The hero is a distinctly unclergy-like clergyman, a Geordie (it’s hard to picture a vicar or priest with a Geordie accent) whose preoccupation seems to be with pursuing the heroine rather than tending to his flock. The heroine is a wheelchair bound psychiatrist with a passion for horse riding. The tragic figure is provided in the first instance by a young woman riven by guilt over the death of her infant child in a fire.

The story includes intriguing references and examples of English rural customs such as the harvest festival , corn dollies, Pennine spirals and the like. The festival unique to the book is the Blood Harvest festival , a late autumn occurrence dating back to times when superfluous livestock were solemnly ritually slaughtered for consumption over the winter. (There’s some interesting stuff in Wikipedia on the various pre-Christian annual festivals – look up Wheel of the Year; cf also references to Bealtaine Lammas and Samhain festivals.)The book features an interesting variant on Bonfire Night (5 November) suggesting that it was in some way an adaptation of the earlier All Souls festival. (Possibly it was – but the fact remains that Guy Fawkes was found in the House of Lords on the night of 4 November)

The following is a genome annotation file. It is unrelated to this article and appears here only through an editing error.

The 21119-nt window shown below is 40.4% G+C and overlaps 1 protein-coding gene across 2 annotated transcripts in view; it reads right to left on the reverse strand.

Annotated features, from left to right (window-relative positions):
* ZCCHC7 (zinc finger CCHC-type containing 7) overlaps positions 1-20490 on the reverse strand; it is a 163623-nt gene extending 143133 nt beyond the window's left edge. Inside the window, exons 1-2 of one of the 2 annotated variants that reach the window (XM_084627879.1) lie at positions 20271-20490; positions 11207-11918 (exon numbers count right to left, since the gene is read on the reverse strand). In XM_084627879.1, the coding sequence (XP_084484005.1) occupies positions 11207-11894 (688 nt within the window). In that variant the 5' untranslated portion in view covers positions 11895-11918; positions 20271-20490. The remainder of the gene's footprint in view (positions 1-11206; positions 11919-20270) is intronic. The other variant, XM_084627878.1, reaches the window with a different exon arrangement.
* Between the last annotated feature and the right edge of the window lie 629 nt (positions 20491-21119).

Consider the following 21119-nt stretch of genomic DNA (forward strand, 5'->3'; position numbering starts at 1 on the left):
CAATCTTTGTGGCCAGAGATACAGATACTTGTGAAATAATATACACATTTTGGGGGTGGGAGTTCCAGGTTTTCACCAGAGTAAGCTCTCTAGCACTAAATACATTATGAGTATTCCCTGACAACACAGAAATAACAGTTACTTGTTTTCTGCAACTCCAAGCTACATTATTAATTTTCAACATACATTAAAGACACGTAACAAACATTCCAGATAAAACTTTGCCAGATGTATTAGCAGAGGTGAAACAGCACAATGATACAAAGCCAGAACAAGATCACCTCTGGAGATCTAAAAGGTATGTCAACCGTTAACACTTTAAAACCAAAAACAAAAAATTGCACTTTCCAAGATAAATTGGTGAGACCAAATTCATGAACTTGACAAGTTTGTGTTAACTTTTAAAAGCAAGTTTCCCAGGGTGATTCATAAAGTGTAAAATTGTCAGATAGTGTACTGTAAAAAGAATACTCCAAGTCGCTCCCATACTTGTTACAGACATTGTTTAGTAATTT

The body count begins to mount – mostly very young girls, indeed the theme, according to the author, is children in danger. The tale as it eventually unfolds involves incest and pedophilia in an almost droit de seigneur  fashion towards young local children by the  town’s patriarchal magnate. Interwoven with this is a sad tale of generations of children in the locality suffering from congenital hypothyroidism, a disorder arising from a diet deficient in iodine, which in the case of the townspeople of Heptonclough was attributable to eating locally produced vegetables!  Environmentalists take note!